Are you in the market for a home and coming across properties that have a deck previously installed?
Don’t be shy about asking these questions. You will save yourself valuable time, money, and future headaches. You also give the current owner a chance to explain the history of the deck. After all, you wouldn’t dream of walking into a used car lot and buy a car, no questions asked. Likewise, when buying a home with a deck, you need to know its history.
Here are The 5 Most Important Things to Know Before You Buy a Home with a Deck:
- What is the age of the deck? Obviously, the older the deck, the closer you want it inspected. Older decks deserve more scrutiny because of structural issues. Be sure to ask if it was every subject to insect attack. You’d also want to know if any part of the deck had been replaced.
- What is deck’s overall condition? Is it still structurally stable? Don’t just look at the deck’s surface to gauge its health. Take a good look “under the hood.” You or your home inspector should look under the deck and check out the condition of the joists and other support components. Are things starting to rot or rust? Is decay visible? Hopefully, the posts are also in good condition.
- Does it meet current building codes? This one is very important and can bite you in the you know where if you ever try to sell a home with a deck that isn’t up to code. The last thing you want also is to pay a fine, or have difficulty selling your home in the future. You might want to look at an up-to-date survey, too.
- What kind of deck is it? If you’re looking at an old pressure treated deck, then you will have to be aware of the many chemicals and other problems that plague pressure-treated decking. Are you looking at a composite deck? Older composite decking may not be the best, or have that much longer of a lifespan. As for wood decking, they have been proven to be more dependable, but you should still be diligent.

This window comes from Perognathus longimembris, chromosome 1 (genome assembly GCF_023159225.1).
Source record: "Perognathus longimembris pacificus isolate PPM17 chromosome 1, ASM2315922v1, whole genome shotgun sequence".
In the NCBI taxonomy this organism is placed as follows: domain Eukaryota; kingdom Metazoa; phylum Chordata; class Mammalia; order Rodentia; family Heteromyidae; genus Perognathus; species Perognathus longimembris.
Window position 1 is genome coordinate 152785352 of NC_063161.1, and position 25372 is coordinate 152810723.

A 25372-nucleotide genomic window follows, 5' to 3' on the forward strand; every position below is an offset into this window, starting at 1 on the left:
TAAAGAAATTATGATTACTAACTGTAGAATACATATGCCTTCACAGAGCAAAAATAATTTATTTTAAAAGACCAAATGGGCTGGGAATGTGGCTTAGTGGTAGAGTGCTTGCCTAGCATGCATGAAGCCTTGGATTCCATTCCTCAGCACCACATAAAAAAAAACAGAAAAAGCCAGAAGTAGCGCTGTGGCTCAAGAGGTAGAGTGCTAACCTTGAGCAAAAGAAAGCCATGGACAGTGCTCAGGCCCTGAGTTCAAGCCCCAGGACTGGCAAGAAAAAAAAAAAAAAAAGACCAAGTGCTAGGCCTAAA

- I love the home…but is the deck worth keeping / maintaining? If you found the home of your dreams, but the deck needs some work or repairs, seek a professional contractor’s advice to see how much it would cost to tear down and/or replace the deck. You might want to keep looking if you
All these question will help determine how much longer the deck will last, how much work will go in to getting it where you want, or if your better off starting over.
The point is, don’t just give those decks a passing glance. If you have to, jump up and down on the decking. If by looking at it, you’d rather NOT do that, then you might want to keep looking at other homes.
If you have any other questions you feel should be asked, or your own deck stories to tell, please comment below. Your experience can help other people.